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In Search of New Dreams

By Beloved_of_Aragorn

Fantasy / Romance

Prologue

There's such a fooled heart

Beating so fast in search of new dreams

A love that will last within your heart.


The lush emerald lawns. The old stone bridge bent over the gently flowing stream of clear cold water. The bordering trees tall and proud with long years in their roots. Everything was exactly as she remembered it, even the grey stone bench where she used to sit with a book in hand when she was younger. Lots of adventures had happened here, and lots of dreams had been woven from her imagination down into her heart.

Sarah Williams smiled softly to herself as a myriad of memories spun around her in this park that was once so precious to her as a child and a teenager. It had been a refuge and an escape for a girl who sought something extraordinary beyond what her eyes could see in an ordinary life, her wild imagination something of a marvel to the people in her life. But to her a treasured thing not lost in childhood.

She was twenty-two years old. Somehow her imagination was still fairly intact after the years passed on and childhood left her with its lingering gift. What she did lose was the childish selfishness and impetuousness that had gotten her into a spot of trouble years ago.

Seven years to be exact.

How could she forget? She had tried to more than once. No matter how she tried to bury the memories or convince herself it all was simply a dream, she knew the truth.

The Labyrinth.

The name in itself sent shudders down her spine.

Sarah slipped off her shoes to feel the springy grass between her toes and on her skin. She tilted her head up towards the warm sunlight and drew a deep breath of the fresh, sweet air. White flowers dotted the ground like pale stars scattered in a green sky.

An adventure unlike any other had become reality for her with just one misspoken wish, and the book she treasured so dearly had come to life. The labyrinth. That maze full of traps, trickery, and confusion that she had defeated both by persistence and heart. It was there she made friends in an hour of need, friends who were still dear to her and left with a promise to be there whenever she called. Hoggle, the stubborn yet kind dwarf. Ludo, the hairy beast who called even the rocks his friends. Sir Didymus, the fiery fox so noble and loyal.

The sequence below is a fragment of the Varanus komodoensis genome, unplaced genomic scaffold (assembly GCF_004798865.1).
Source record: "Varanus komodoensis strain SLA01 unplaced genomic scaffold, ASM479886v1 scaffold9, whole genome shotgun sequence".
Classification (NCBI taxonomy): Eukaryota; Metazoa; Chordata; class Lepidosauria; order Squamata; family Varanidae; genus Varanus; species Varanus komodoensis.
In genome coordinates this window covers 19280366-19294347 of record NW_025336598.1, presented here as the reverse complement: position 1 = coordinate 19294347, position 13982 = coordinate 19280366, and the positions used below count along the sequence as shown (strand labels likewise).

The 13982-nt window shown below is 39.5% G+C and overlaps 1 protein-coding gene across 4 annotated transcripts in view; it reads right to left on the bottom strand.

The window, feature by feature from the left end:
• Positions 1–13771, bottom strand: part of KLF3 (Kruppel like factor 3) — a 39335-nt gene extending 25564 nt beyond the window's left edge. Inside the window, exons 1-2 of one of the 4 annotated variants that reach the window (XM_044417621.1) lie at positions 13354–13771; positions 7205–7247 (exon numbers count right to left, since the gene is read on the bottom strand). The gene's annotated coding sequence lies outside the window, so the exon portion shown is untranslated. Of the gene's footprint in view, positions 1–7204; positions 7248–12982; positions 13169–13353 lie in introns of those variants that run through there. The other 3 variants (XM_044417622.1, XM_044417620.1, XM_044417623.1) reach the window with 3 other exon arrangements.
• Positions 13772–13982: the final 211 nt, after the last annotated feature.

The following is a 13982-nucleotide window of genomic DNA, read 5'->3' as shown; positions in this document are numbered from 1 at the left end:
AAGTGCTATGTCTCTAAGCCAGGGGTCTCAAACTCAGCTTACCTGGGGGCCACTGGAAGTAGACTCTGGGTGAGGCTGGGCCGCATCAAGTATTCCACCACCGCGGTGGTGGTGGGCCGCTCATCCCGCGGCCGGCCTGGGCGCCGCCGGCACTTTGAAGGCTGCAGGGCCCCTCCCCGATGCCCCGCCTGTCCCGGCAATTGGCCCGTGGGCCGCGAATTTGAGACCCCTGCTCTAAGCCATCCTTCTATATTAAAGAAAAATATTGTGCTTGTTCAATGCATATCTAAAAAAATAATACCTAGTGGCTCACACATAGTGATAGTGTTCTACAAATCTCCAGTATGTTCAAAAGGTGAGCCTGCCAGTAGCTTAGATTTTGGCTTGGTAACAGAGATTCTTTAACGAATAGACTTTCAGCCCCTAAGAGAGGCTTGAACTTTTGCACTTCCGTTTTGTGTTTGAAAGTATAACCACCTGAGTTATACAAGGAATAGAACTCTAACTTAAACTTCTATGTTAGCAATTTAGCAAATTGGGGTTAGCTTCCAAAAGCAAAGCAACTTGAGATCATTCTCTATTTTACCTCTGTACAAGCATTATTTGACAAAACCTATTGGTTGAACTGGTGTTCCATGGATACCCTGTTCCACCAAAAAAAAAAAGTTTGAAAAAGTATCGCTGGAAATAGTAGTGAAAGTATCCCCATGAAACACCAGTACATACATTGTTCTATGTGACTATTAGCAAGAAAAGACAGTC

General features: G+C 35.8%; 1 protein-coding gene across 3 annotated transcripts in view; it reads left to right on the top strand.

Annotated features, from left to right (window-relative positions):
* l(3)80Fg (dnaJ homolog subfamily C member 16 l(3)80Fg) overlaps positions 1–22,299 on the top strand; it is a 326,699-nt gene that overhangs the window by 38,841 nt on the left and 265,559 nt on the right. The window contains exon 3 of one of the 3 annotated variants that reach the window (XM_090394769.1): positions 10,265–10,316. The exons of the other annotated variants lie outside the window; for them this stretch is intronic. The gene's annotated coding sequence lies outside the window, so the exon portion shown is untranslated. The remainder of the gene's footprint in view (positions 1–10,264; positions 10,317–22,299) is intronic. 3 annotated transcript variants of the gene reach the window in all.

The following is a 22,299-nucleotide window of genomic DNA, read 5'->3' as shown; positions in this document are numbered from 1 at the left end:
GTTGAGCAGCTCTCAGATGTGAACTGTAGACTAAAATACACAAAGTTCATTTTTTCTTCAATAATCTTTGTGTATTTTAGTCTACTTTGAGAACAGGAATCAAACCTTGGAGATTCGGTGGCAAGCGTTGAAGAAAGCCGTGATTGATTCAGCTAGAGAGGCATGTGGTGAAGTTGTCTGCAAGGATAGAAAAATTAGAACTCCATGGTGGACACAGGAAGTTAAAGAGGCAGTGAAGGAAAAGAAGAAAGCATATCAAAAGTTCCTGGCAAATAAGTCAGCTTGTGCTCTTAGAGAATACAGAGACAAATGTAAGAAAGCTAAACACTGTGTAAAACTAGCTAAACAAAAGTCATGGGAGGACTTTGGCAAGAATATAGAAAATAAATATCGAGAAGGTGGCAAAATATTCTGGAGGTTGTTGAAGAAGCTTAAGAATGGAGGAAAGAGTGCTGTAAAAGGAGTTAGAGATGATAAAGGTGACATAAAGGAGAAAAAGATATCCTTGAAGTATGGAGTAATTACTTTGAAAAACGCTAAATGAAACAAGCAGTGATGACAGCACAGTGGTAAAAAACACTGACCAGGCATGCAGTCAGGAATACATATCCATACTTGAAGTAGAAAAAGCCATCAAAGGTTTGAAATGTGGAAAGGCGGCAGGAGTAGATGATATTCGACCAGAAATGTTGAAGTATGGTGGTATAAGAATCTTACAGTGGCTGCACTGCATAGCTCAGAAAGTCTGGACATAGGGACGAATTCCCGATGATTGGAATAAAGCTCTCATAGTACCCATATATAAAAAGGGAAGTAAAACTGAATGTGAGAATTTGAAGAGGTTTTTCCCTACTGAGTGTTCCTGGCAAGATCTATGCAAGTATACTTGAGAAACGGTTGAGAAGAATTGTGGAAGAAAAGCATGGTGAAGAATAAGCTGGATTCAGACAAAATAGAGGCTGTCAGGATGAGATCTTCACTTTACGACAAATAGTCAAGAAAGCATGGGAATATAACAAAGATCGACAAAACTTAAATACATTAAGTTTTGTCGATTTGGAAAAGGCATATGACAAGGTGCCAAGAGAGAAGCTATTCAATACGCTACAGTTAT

When her sixteenth birthday had rolled around, her memories of the spectacular experience remained vibrant and her friends still often called upon. Her seventeenth birthday came and went. High school was the least of her worries as the world began to pressure her about college and her future. Those wonderful beings from the labyrinth suddenly didn't visit so very often, and her thoughts were mostly elsewhere. Eighteen arrived and brought the end of an important four years.

Graduation carried a bittersweet parting from the family she had come to love, even Toby, that little boy she once had wished away. Her stepmother Karen still did not seem like her own mother, but they had built a good relationship the older she grew and the more she put away childish tendencies. Sarah found that her strange experience—that she had breathed a word of to no one except Toby when he was still too little to understand—helped give her direction in life.

She was quite dramatic at fifteen and harbouring an inner desire to be just like her mother who was a star performer. Those dreams had grown and transformed even as she did. Now she took classes and worked part-time to become a playwright. She had been involved in drama in high school and adored the stage, but the years added to and refined her desire. Sarah wanted to write the part rather than just play it. Especially as she came into her own and realised she did not want to be just like her mother, a mother who rarely saw her daughter while being caught up in her own world.

A gentle breeze picked up and breathed into her raven-coloured hair. Her character and circumstances weren't the only things that had changed. At twenty-two, the youthful roundness of her face had become defined, she had grown a few more inches in height, and she looked more a woman than a girl. But she still had the porcelain skin, the rosy lips, entrancing green eyes, and dark tresses that had marked her a beauty even when she was fifteen. Instead of a pretty girl, she was now a beautiful woman.